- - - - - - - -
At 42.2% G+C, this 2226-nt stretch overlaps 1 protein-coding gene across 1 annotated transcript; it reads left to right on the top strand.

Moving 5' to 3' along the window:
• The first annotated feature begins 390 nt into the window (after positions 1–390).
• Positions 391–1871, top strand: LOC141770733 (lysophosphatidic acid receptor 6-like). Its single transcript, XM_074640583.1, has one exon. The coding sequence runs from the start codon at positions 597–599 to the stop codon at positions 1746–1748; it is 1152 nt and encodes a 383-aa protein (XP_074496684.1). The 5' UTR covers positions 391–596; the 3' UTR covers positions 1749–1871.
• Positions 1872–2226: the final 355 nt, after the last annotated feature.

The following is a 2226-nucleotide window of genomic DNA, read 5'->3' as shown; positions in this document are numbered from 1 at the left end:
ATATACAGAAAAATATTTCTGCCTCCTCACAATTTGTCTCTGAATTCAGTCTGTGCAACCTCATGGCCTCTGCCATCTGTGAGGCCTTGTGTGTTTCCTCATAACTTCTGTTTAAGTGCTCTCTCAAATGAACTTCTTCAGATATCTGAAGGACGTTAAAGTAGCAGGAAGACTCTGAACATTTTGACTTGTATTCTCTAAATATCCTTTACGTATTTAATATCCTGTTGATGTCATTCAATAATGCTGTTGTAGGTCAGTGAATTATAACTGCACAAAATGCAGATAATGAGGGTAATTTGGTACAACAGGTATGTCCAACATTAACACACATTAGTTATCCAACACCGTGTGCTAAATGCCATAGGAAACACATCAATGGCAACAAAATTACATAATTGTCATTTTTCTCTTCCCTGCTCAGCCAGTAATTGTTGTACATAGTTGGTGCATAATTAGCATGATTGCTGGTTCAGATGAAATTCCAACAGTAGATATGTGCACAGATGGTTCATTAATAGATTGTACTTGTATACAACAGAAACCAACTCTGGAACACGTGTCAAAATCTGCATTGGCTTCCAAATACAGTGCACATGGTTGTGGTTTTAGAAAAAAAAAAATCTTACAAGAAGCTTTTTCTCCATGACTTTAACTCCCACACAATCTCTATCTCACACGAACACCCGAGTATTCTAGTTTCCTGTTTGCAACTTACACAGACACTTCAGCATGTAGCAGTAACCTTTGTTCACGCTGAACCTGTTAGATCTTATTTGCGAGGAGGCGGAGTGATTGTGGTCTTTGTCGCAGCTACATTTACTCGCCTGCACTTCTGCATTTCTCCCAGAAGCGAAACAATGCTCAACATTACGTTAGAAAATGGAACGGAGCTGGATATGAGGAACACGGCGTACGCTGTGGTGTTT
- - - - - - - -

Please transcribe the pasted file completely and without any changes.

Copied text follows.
At 42.2% G+C, this 2226-nt stretch overlaps 1 protein-coding gene across 1 annotated transcript; it reads left to right on the top strand.

Moving 5' to 3' along the window:
• The first annotated feature begins 390 nt into the window (after positions 1–390).
• Positions 391–1871, top strand: LOC141770733 (lysophosphatidic acid receptor 6-like). Its single transcript, XM_074640583.1, has one exon. The coding sequence runs from the start codon at positions 597–599 to the stop codon at positions 1746–1748; it is 1152 nt and encodes a 383-aa protein (XP_074496684.1). The 5' UTR covers positions 391–596; the 3' UTR covers positions 1749–1871.
• Positions 1872–2226: the final 355 nt, after the last annotated feature.

The following is a 2226-nucleotide window of genomic DNA, read 5'->3' as shown; positions in this document are numbered from 1 at the left end:
ATATACAGAAAAATATTTCTGCCTCCTCACAATTTGTCTCTGAATTCAGTCTGTGCAACCTCATGGCCTCTGCCATCTGTGAGGCCTTGTGTGTTTCCTCATAACTTCTGTTTAAGTGCTCTCTCAAATGAACTTCTTCAGATATCTGAAGGACGTTAAAGTAGCAGGAAGACTCTGAACATTTTGACTTGTATTCTCTAAATATCCTTTACGTATTTAATATCCTGTTGATGTCATTCAATAATGCTGTTGTAGGTCAGTGAATTATAACTGCACAAAATGCAGATAATGAGGGTAATTTGGTACAACAGGTATGTCCAACATTAACACACATTAGTTATCCAACACCGTGTGCTAAATGCCATAGGAAACACATCAATGGCAACAAAATTACATAATTGTCATTTTTCTCTTCCCTGCTCAGCCAGTAATTGTTGTACATAGTTGGTGCATAATTAGCATGATTGCTGGTTCAGATGAAATTCCAACAGTAGATATGTGCACAGATGGTTCATTAATAGATTGTACTTGTATACAACAGAAACCAACTCTGGAACACGTGTCAAAATCTGCATTGGCTTCCAAATACAGTGCACATGGTTGTGGTTTTAGAAAAAAAAAAATCTTACAAGAAGCTTTTTCTCCATGACTTTAACTCCCACACAATCTCTATCTCACACGAACACCCGAGTATTCTAGTTTCCTGTTTGCAACTTACACAGACACTTCAGCATGTAGCAGTAACCTTTGTTCACGCTGAACCTGTTAGATCTTATTTGCGAGGAGGCGGAGTGATTGTGGTCTTTGTCGCAGCTACATTTACTCGCCTGCACTTCTGCATTTCTCCCAGAAGCGAAACAATGCTCAACATTACGTTAGAAAATGGAACGGAGCTGGATATGAGGAACACGGCGTACGCTGTGGTGTTT